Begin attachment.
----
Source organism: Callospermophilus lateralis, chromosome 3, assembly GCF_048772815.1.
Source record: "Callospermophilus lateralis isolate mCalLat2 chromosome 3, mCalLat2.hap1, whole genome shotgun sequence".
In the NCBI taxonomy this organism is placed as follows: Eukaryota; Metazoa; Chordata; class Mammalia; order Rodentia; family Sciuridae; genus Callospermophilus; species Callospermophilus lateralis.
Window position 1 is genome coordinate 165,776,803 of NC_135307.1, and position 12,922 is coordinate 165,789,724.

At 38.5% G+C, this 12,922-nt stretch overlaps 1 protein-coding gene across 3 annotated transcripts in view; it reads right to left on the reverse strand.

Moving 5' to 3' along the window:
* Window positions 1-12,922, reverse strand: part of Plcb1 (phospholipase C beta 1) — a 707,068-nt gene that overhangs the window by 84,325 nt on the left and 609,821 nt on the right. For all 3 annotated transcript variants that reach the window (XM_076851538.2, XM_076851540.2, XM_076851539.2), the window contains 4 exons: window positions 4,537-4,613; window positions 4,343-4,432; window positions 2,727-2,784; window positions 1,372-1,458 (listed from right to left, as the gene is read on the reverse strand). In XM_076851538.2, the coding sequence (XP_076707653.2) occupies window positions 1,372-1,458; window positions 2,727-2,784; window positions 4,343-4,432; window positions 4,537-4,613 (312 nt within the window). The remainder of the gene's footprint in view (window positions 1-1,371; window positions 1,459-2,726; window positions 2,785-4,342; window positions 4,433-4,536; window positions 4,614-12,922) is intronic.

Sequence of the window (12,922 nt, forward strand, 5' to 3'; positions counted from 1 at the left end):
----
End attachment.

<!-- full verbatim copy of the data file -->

Source organism: Callospermophilus lateralis, chromosome 3, assembly GCF_048772815.1.
Source record: "Callospermophilus lateralis isolate mCalLat2 chromosome 3, mCalLat2.hap1, whole genome shotgun sequence".
In the NCBI taxonomy this organism is placed as follows: Eukaryota; Metazoa; Chordata; class Mammalia; order Rodentia; family Sciuridae; genus Callospermophilus; species Callospermophilus lateralis.
Window position 1 is genome coordinate 165,776,803 of NC_135307.1, and position 12,922 is coordinate 165,789,724.

At 38.5% G+C, this 12,922-nt stretch overlaps 1 protein-coding gene across 3 annotated transcripts in view; it reads right to left on the reverse strand.

Moving 5' to 3' along the window:
* Window positions 1-12,922, reverse strand: part of Plcb1 (phospholipase C beta 1) — a 707,068-nt gene that overhangs the window by 84,325 nt on the left and 609,821 nt on the right. For all 3 annotated transcript variants that reach the window (XM_076851538.2, XM_076851540.2, XM_076851539.2), the window contains 4 exons: window positions 4,537-4,613; window positions 4,343-4,432; window positions 2,727-2,784; window positions 1,372-1,458 (listed from right to left, as the gene is read on the reverse strand). In XM_076851538.2, the coding sequence (XP_076707653.2) occupies window positions 1,372-1,458; window positions 2,727-2,784; window positions 4,343-4,432; window positions 4,537-4,613 (312 nt within the window). The remainder of the gene's footprint in view (window positions 1-1,371; window positions 1,459-2,726; window positions 2,785-4,342; window positions 4,433-4,536; window positions 4,614-12,922) is intronic.

Sequence of the window (12,922 nt, forward strand, 5' to 3'; positions counted from 1 at the left end):